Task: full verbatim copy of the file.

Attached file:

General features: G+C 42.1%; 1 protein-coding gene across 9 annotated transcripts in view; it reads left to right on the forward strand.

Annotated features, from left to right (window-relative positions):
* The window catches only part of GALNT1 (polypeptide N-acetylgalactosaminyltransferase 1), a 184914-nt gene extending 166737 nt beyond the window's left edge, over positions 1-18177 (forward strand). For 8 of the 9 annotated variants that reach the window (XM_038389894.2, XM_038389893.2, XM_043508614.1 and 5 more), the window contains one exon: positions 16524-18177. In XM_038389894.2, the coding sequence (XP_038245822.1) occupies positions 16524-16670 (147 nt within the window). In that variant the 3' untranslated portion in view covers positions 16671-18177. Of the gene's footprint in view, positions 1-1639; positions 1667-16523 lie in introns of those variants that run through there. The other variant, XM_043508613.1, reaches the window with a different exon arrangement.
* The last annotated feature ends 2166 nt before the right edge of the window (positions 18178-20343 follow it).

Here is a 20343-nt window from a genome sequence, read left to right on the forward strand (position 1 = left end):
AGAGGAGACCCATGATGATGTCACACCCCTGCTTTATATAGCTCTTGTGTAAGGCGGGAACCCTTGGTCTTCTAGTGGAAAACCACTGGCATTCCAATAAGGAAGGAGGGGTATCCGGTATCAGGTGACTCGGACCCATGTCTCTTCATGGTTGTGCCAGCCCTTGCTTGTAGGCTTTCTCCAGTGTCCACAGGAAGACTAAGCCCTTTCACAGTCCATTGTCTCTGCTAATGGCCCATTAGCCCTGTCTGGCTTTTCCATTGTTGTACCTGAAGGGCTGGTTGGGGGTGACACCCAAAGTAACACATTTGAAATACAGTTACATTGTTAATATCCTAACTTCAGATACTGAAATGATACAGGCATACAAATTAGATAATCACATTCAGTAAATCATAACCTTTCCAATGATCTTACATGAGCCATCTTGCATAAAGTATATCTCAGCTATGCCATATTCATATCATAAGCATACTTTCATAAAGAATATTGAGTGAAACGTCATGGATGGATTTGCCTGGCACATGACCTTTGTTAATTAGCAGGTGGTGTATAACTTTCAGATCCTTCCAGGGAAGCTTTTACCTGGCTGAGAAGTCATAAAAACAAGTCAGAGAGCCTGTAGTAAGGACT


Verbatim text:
General features: G+C 42.1%; 1 protein-coding gene across 9 annotated transcripts in view; it reads left to right on the forward strand.

Annotated features, from left to right (window-relative positions):
* The window catches only part of GALNT1 (polypeptide N-acetylgalactosaminyltransferase 1), a 184914-nt gene extending 166737 nt beyond the window's left edge, over positions 1-18177 (forward strand). For 8 of the 9 annotated variants that reach the window (XM_038389894.2, XM_038389893.2, XM_043508614.1 and 5 more), the window contains one exon: positions 16524-18177. In XM_038389894.2, the coding sequence (XP_038245822.1) occupies positions 16524-16670 (147 nt within the window). In that variant the 3' untranslated portion in view covers positions 16671-18177. Of the gene's footprint in view, positions 1-1639; positions 1667-16523 lie in introns of those variants that run through there. The other variant, XM_043508613.1, reaches the window with a different exon arrangement.
* The last annotated feature ends 2166 nt before the right edge of the window (positions 18178-20343 follow it).

Here is a 20343-nt window from a genome sequence, read left to right on the forward strand (position 1 = left end):
AGAGGAGACCCATGATGATGTCACACCCCTGCTTTATATAGCTCTTGTGTAAGGCGGGAACCCTTGGTCTTCTAGTGGAAAACCACTGGCATTCCAATAAGGAAGGAGGGGTATCCGGTATCAGGTGACTCGGACCCATGTCTCTTCATGGTTGTGCCAGCCCTTGCTTGTAGGCTTTCTCCAGTGTCCACAGGAAGACTAAGCCCTTTCACAGTCCATTGTCTCTGCTAATGGCCCATTAGCCCTGTCTGGCTTTTCCATTGTTGTACCTGAAGGGCTGGTTGGGGGTGACACCCAAAGTAACACATTTGAAATACAGTTACATTGTTAATATCCTAACTTCAGATACTGAAATGATACAGGCATACAAATTAGATAATCACATTCAGTAAATCATAACCTTTCCAATGATCTTACATGAGCCATCTTGCATAAAGTATATCTCAGCTATGCCATATTCATATCATAAGCATACTTTCATAAAGAATATTGAGTGAAACGTCATGGATGGATTTGCCTGGCACATGACCTTTGTTAATTAGCAGGTGGTGTATAACTTTCAGATCCTTCCAGGGAAGCTTTTACCTGGCTGAGAAGTCATAAAAACAAGTCAGAGAGCCTGTAGTAAGGACT